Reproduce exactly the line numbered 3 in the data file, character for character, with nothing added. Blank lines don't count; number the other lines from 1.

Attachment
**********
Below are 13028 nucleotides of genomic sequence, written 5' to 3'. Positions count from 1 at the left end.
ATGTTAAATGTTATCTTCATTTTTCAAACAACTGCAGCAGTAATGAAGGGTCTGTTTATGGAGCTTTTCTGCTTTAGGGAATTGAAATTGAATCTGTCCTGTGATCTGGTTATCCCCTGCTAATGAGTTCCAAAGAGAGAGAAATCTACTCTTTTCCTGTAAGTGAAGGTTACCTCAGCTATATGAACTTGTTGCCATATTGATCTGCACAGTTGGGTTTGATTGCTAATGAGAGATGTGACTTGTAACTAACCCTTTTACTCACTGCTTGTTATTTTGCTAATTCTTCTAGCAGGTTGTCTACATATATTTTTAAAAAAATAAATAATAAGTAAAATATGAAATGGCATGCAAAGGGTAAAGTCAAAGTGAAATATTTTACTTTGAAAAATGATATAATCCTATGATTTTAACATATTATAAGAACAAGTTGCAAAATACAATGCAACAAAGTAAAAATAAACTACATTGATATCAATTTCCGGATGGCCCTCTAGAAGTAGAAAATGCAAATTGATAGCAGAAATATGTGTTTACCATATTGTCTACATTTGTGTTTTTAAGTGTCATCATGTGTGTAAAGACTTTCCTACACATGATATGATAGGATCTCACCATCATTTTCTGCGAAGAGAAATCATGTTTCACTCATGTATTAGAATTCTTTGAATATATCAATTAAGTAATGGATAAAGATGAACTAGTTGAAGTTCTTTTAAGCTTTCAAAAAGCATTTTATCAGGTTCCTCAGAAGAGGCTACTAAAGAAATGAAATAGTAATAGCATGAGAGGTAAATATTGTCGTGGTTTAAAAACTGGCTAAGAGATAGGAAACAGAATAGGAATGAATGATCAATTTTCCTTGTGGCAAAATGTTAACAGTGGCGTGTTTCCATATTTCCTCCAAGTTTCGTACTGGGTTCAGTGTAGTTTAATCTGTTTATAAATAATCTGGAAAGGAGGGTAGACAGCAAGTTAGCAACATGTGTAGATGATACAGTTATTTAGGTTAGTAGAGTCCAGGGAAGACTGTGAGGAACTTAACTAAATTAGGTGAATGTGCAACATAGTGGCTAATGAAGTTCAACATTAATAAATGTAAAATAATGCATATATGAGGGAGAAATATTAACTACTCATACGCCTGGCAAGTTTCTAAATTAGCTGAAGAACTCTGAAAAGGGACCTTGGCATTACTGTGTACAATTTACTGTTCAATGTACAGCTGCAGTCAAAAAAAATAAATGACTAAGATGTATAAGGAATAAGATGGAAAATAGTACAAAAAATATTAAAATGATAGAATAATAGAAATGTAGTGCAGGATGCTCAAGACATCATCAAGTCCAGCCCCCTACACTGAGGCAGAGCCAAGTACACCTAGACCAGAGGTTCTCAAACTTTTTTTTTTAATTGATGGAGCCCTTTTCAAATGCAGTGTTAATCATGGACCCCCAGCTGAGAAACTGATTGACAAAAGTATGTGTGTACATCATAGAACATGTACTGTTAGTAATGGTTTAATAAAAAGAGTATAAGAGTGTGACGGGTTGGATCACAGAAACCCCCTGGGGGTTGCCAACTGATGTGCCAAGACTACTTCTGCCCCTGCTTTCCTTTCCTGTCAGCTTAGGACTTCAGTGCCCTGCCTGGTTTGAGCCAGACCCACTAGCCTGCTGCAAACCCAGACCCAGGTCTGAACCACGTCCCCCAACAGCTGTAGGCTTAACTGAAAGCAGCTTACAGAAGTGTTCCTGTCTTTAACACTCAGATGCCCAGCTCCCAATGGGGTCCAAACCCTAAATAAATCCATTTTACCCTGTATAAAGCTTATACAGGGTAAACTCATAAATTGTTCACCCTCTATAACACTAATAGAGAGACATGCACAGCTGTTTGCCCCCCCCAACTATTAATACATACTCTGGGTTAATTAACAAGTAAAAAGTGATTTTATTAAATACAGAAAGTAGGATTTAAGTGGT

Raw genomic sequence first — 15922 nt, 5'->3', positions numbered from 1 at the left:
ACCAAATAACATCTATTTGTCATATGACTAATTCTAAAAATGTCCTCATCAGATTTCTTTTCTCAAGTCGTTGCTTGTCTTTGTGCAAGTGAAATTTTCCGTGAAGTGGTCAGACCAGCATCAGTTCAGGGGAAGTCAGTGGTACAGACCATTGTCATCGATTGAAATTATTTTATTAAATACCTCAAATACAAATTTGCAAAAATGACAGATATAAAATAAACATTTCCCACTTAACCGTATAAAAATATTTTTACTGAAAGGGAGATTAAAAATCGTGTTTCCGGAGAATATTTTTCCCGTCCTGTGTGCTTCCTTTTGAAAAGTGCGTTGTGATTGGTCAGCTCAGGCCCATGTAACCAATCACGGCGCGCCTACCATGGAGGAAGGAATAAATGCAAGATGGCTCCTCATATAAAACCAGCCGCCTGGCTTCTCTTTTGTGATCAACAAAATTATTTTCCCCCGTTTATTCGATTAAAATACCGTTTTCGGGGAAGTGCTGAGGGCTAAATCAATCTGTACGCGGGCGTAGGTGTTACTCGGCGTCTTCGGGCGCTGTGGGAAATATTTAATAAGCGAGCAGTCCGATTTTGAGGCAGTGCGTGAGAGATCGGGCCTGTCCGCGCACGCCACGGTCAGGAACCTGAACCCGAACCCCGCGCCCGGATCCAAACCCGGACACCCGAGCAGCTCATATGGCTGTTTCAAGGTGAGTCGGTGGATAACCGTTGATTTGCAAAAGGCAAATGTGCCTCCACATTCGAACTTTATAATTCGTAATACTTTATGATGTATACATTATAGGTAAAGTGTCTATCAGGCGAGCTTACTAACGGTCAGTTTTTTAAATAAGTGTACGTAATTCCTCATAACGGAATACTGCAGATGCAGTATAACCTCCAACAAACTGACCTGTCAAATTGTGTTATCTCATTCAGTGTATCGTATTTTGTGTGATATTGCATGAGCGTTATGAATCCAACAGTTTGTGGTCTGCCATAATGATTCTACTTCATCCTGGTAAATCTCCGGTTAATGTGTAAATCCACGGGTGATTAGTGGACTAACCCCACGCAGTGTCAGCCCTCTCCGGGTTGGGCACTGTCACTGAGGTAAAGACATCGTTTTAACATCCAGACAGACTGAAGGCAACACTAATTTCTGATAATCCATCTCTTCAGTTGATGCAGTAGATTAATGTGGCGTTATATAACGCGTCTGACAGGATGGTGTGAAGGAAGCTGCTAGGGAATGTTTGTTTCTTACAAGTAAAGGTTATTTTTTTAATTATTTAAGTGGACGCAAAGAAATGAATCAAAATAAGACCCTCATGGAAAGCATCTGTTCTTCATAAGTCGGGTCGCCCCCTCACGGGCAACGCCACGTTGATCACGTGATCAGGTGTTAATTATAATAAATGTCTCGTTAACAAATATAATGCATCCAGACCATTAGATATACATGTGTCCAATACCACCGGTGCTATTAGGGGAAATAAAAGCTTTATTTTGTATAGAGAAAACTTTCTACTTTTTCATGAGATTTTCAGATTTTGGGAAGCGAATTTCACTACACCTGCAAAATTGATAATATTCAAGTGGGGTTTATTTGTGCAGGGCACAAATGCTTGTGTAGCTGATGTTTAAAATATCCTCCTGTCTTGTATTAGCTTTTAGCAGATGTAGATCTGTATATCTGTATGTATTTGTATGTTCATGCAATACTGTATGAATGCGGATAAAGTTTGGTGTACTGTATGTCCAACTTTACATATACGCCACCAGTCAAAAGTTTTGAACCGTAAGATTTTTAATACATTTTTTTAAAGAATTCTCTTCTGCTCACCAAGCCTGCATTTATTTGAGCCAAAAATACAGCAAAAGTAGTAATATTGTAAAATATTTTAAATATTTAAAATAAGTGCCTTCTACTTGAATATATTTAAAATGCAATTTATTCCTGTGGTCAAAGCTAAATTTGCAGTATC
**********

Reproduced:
Raw genomic sequence first — 15922 nt, 5'->3', positions numbered from 1 at the left: